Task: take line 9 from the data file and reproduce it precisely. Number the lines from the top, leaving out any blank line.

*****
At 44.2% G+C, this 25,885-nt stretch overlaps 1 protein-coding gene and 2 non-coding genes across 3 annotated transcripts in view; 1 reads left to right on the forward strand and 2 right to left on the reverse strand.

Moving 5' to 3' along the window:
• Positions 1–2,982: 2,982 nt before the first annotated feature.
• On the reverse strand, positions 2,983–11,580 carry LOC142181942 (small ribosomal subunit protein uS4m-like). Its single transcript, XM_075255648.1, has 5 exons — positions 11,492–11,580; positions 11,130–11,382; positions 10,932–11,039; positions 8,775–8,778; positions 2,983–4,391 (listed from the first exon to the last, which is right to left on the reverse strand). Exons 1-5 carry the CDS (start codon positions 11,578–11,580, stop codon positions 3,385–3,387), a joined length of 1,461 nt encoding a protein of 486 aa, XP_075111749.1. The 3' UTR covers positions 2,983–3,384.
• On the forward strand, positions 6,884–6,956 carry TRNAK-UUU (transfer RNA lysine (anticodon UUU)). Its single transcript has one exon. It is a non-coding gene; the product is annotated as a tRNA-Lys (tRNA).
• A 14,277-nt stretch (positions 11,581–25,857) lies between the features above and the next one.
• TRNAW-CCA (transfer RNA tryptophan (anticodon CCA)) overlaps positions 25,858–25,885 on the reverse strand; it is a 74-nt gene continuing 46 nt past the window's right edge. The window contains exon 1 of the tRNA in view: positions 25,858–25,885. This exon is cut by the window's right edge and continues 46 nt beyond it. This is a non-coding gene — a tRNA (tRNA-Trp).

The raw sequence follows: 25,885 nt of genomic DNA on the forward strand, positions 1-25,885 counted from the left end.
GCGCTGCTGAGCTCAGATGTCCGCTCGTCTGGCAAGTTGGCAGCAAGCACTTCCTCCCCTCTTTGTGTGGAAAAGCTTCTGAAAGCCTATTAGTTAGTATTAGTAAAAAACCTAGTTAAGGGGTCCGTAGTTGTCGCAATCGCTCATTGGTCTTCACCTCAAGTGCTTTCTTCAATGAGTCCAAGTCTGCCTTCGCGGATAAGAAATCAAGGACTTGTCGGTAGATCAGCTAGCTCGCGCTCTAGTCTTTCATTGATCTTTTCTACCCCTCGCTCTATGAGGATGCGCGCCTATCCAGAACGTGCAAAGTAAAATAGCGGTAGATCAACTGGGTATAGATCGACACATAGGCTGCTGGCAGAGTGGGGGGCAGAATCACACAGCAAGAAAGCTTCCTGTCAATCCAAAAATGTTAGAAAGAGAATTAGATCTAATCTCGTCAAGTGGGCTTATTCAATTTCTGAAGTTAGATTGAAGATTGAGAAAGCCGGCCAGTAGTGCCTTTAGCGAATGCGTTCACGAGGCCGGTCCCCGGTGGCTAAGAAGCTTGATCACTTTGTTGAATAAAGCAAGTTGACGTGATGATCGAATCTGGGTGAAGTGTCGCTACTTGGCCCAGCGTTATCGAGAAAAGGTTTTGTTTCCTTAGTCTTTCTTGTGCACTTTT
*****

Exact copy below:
GCGCTGCTGAGCTCAGATGTCCGCTCGTCTGGCAAGTTGGCAGCAAGCACTTCCTCCCCTCTTTGTGTGGAAAAGCTTCTGAAAGCCTATTAGTTAGTATTAGTAAAAAACCTAGTTAAGGGGTCCGTAGTTGTCGCAATCGCTCATTGGTCTTCACCTCAAGTGCTTTCTTCAATGAGTCCAAGTCTGCCTTCGCGGATAAGAAATCAAGGACTTGTCGGTAGATCAGCTAGCTCGCGCTCTAGTCTTTCATTGATCTTTTCTACCCCTCGCTCTATGAGGATGCGCGCCTATCCAGAACGTGCAAAGTAAAATAGCGGTAGATCAACTGGGTATAGATCGACACATAGGCTGCTGGCAGAGTGGGGGGCAGAATCACACAGCAAGAAAGCTTCCTGTCAATCCAAAAATGTTAGAAAGAGAATTAGATCTAATCTCGTCAAGTGGGCTTATTCAATTTCTGAAGTTAGATTGAAGATTGAGAAAGCCGGCCAGTAGTGCCTTTAGCGAATGCGTTCACGAGGCCGGTCCCCGGTGGCTAAGAAGCTTGATCACTTTGTTGAATAAAGCAAGTTGACGTGATGATCGAATCTGGGTGAAGTGTCGCTACTTGGCCCAGCGTTATCGAGAAAAGGTTTTGTTTCCTTAGTCTTTCTTGTGCACTTTT